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Rick Beyer ‘78’s Ghost Army
That the Allies faked the existence of an American army in the UK prior to D-Day is well known to historians and the public — the effort was even a core element in the popular 1981 movie The Eye of the Needle — but the clever subterfuge of spoofing the location of combat units during the fighting on the European continent was kept quiet for forty years, in the thought that we might use the same techniques in a war against the Russkies.
Rick Beyer ‘78’s film The Ghost Army tells the story of a group of artists, set designers, theater people (and some students, a cop, and a shoe saleman) who started off their war by learning the art of camouflage; then they changed gears with the goal of calling enemy attention to divisions that did not exist or were, in fact, elsewhere. There was no existing procedure for this unprecedented skill.
The group had mock tanks and vehicles that they could blow up like a kid’s inflatable swimming pool. They used “sonic deception”: recordings of tank engines and trucks and bridge construction; and they filled the air with the chatter of recorded radio communications — all to fool the Germans into thinking that there were units ready to jump off into attack at places where they were not actually present.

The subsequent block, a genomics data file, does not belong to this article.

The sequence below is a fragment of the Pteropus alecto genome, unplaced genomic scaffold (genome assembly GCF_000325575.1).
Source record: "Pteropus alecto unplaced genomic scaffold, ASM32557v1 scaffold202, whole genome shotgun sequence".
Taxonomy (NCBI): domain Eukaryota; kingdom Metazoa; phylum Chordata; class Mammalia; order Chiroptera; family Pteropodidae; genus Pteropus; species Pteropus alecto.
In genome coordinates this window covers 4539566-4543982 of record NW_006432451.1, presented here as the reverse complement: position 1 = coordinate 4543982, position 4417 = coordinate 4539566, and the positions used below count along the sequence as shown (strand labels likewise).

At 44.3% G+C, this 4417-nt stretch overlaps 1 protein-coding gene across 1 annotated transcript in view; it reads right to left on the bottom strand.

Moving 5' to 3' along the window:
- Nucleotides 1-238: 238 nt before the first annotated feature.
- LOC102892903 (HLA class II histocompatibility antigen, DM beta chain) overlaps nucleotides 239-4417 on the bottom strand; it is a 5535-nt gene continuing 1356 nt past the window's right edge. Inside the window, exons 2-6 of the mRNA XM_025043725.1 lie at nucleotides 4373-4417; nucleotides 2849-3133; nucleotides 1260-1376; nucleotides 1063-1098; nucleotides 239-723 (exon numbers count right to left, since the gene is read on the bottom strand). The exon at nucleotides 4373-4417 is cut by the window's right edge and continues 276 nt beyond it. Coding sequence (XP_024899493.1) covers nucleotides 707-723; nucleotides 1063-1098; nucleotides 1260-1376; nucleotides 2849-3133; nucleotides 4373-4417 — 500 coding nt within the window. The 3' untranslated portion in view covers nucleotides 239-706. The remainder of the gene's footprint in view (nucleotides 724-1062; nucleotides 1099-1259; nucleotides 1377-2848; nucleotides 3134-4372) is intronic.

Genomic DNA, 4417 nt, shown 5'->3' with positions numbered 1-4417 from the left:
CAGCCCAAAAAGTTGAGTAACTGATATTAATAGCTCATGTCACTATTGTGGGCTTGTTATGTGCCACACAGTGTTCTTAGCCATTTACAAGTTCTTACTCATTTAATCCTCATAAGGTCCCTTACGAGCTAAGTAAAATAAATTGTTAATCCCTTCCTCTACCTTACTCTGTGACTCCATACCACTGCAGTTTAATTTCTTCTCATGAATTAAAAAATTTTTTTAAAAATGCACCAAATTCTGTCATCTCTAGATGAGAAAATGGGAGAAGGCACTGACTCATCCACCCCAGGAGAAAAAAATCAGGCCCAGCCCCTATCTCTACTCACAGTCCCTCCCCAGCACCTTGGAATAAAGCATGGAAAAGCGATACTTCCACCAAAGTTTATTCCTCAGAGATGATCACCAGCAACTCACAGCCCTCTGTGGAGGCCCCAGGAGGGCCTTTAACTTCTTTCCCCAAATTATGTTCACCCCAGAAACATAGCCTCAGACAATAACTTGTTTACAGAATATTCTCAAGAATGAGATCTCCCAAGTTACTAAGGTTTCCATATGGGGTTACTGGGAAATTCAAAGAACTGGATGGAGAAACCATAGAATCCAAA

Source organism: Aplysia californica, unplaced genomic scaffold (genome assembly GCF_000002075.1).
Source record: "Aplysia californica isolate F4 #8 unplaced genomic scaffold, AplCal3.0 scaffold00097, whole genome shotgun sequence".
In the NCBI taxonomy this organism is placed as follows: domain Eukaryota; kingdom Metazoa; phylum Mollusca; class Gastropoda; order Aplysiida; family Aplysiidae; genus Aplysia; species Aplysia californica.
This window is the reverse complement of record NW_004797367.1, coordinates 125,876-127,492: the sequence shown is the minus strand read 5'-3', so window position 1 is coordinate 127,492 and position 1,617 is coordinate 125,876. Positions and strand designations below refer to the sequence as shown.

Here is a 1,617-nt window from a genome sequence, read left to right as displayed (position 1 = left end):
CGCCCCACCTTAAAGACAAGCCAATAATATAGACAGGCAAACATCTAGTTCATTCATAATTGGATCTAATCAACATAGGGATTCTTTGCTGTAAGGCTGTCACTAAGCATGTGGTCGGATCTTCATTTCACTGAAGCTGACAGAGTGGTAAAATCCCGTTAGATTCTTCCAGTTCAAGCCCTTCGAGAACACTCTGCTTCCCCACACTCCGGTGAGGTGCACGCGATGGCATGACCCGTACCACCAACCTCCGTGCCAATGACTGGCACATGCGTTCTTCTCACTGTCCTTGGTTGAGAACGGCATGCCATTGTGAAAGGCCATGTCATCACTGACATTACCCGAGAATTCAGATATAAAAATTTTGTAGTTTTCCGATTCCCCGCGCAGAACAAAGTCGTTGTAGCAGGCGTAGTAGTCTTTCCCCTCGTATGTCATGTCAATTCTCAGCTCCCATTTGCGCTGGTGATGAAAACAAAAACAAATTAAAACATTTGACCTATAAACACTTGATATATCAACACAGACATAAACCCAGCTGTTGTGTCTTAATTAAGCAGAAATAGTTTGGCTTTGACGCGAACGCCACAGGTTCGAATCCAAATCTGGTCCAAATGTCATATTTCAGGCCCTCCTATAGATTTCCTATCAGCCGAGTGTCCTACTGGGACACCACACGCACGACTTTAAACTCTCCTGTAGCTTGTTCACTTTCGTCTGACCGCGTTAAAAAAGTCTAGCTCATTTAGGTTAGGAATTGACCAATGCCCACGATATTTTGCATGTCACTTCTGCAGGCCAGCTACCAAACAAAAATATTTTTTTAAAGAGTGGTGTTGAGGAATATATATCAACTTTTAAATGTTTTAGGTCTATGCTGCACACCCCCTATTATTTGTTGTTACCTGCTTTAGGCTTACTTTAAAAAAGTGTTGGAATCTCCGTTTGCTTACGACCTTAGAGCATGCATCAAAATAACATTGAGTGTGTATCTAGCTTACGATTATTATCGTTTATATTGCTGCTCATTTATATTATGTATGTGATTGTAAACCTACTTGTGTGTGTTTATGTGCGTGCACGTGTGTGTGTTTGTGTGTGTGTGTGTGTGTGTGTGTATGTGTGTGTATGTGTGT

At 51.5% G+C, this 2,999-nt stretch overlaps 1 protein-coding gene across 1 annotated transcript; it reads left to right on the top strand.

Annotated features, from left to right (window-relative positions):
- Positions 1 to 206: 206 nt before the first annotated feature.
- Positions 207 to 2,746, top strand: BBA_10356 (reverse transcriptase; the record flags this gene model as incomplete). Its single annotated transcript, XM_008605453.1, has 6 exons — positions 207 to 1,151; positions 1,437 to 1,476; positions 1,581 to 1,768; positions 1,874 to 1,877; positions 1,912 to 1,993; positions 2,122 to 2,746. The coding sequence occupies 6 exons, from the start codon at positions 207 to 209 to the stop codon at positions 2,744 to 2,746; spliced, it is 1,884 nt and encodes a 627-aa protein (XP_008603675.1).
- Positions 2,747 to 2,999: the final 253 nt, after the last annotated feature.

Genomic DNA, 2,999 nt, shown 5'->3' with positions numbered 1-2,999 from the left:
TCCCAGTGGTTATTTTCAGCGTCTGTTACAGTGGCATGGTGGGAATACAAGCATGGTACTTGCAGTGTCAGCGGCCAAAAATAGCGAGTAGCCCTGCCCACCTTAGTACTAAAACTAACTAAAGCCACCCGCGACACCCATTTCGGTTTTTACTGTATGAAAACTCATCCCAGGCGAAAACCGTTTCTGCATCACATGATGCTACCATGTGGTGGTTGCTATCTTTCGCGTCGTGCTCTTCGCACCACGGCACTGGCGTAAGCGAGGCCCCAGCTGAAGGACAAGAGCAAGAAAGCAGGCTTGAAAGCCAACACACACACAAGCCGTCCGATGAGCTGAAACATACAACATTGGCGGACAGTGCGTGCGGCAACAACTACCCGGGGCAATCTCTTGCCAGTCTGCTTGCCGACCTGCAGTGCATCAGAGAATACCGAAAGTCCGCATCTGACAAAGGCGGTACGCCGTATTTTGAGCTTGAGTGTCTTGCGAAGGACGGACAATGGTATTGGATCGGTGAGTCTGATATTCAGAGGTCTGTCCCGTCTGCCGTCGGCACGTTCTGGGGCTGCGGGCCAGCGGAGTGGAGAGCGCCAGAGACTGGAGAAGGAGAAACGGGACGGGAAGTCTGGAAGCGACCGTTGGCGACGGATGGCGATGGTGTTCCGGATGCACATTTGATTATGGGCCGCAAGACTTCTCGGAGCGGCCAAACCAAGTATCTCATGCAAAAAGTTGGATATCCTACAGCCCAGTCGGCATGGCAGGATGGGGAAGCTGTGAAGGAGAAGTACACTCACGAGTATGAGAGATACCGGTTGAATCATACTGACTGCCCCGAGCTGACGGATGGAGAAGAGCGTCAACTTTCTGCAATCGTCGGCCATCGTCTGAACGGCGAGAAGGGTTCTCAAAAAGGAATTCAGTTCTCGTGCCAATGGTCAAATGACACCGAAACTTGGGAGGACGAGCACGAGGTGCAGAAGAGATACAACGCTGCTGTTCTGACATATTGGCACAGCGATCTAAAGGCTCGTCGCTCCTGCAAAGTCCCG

Addendum: The movie’s press kit describes Rick’s background as follows:
Writer/Producer/Director Rick Beyer is an award-winning documentary filmmaker, a bestselling author, and a long-time history enthusiast. His credits include Expedition Apocalypse, filmed in Siberia for National Geographic Channel; The Wright Challenge (winner of a Parents’ Choice Award), Secrets of Jamestown, Revolution in Boston and The Patent Files for The History Channel; and The Emancipation Proclamation (featuring President Bill Clinton) for the Smithsonian Institution’s exhibit “Abraham Lincoln: An Extraordinary Life.” He is also the author of the popular Greatest Stories Never Told series of history books published by Harper Collins, which have been described by the Chicago Tribune as “an old fashioned sweetshop full of tasty morsels.” He began his career as a radio and TV journalist in Chicago and Boston.
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